The Southwestern Historical Quarterly, Volume 75, July 1971 - April, 1972 Page: 413
The following text was automatically extracted from the image on this page using optical character recognition software:
La Salle's Survivors
ROBERT S. WEDDLE*
W HEN RENf ROBERT CAVELIER, SIEUR DE LA SALLE, SAILED FROM
*V France on July 24, 1684, to seek the mouth of the Mississippi
River and establish a colony, he took with him 28o persons, includ-
ing the crews of his four ships. Through errors resulting from the
limited navigational capabilities of the time, he sailed past the
Mississippi and landed with his colonists at Matagorda Bay. One
of the ships was captured by Spanish corsairs on the way to the New
World, the large supply ship ran aground attempting to enter the
bay, and a third vessel soon returned to France. By the time a tem-
porary fort was built in the spring of 1685, a series of other misfor-
tunes had reduced the number in the colony to 18o.1
As the French colonists struggled to expand their toehold on the
hostile shore, they fought the Indians, the wilderness, and each
other. They lost to all three adversaries. By the time La Salle set out
in January, 1687, on his final journey, hardly more than forty per-
sons remained. By 1690 all but fifteen had perished." Who were the
fifteen, and what was their ultimate destiny? Only a partial answer
can be offered, but perhaps one which goes a step beyond previous
The significance of La Salle's invasion of Spanish-claimed terri-
tory is well established. It caused Spain to expend her dwindling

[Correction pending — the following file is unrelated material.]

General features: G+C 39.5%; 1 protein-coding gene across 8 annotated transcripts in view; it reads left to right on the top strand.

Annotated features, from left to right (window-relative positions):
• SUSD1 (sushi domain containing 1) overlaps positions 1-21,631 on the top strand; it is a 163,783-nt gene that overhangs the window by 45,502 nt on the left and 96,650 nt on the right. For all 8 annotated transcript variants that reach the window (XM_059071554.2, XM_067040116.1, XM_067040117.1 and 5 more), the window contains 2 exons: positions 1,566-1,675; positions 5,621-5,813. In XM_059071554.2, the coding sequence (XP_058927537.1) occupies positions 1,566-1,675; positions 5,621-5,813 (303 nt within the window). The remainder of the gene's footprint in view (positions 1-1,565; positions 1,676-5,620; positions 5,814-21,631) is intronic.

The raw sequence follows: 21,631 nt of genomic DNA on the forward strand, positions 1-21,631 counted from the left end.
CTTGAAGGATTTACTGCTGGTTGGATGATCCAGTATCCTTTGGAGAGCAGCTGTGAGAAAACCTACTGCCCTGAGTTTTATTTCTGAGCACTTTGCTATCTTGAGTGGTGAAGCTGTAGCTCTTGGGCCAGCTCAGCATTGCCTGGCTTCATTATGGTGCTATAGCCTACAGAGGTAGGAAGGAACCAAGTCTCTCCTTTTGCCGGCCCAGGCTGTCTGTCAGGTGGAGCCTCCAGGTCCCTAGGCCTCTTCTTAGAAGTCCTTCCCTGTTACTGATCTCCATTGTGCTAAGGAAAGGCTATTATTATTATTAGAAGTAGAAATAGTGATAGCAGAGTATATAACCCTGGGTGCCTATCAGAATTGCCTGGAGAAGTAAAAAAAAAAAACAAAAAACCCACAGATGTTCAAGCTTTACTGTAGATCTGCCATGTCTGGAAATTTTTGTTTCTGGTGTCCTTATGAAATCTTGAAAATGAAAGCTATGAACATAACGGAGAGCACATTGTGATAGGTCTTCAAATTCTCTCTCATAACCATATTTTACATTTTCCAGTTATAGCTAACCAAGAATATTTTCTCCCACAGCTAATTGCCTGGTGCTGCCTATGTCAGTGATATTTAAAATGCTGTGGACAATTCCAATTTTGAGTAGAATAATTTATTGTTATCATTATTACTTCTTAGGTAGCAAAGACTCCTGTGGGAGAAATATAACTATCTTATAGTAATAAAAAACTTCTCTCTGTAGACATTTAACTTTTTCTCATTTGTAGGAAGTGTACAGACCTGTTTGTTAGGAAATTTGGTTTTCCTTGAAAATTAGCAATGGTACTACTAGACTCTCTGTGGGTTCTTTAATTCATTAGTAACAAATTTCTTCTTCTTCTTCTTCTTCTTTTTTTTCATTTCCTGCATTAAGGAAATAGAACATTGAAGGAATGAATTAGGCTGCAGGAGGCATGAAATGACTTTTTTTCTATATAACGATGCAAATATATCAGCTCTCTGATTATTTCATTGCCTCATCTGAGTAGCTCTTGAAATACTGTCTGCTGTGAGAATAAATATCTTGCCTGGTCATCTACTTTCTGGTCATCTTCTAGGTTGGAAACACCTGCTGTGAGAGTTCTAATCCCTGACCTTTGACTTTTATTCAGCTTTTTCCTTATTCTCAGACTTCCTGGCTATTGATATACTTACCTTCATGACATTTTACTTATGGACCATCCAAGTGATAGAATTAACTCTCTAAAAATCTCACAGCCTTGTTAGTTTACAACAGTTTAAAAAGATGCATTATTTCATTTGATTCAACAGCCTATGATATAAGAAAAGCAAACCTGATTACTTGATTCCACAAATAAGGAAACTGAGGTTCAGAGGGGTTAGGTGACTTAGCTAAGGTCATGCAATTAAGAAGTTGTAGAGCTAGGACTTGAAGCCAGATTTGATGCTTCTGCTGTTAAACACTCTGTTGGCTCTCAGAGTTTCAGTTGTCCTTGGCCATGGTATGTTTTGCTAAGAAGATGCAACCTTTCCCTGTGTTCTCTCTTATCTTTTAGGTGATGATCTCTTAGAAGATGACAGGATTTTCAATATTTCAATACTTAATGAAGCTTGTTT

*Mr. Weddle is the author of two books on Spain's mission settlements in Texas and
Coahuila: The San Sabd Mission and San Juan Bautista. His study, Wilderness Manhunt:
The Spanish Search for La Salle, will be published shortly.
'Henri Joutel, Joutel's Journal of La Salle's Last Voyage, x684-7, edited and annotated
by Henry Reed Stiles (Albany, N.Y., 19o6), 54, 9go. Not least among the misfortunes of
the colony was the loss of their fourth ship, a small frigate which was wrecked in the
bay during a storm. Ibid., 90o. Samuel Eliot Morison, The European Discovery of America:
The Northern Voyages, A.D. 5oo-r6oo (New York, 1971), 136-137, observes that navi-
gators had no accurate method of obtaining longitude until "lunar distances" and the
chronometer were invented in the eighteenth century. La Salle's navigational error, there-
fore, is understandable; in fact, it would have been little short of a miracle in that
age had he been able to navigate accurately to the exact point he sought.
'The figure is based on the present writer's compilation from various sources, prin-
cipally Joutel, Journal, and Pierre and Jean Baptiste 'Talon, "Interrogations faites a
Pierre et Jean Talon," in Pierre Margry (ed.), Ddcouvertes et dtablissements des Frangais
dans l'ouest et dans le sud de L'Amdrique septentrionale (6 vols.; Paris, 1871-188o), III,
Here’s what’s next.
This issue can be searched. Note: Results may vary based on the legibility of text within the document.
Citing and Sharing
Basic information for referencing this web page. We also provide extended guidance on usage rights, references, copying or embedding.
Reference the current page of this Periodical.
Texas State Historical Association. The Southwestern Historical Quarterly, Volume 75, July 1971 - April, 1972, periodical, 1972; Austin, Texas. (texashistory.unt.edu/ark:/67531/metapth101201/m1/425/?rotate=270: accessed June 26, 2017), University of North Texas Libraries, The Portal to Texas History, texashistory.unt.edu; crediting Texas State Historical Association.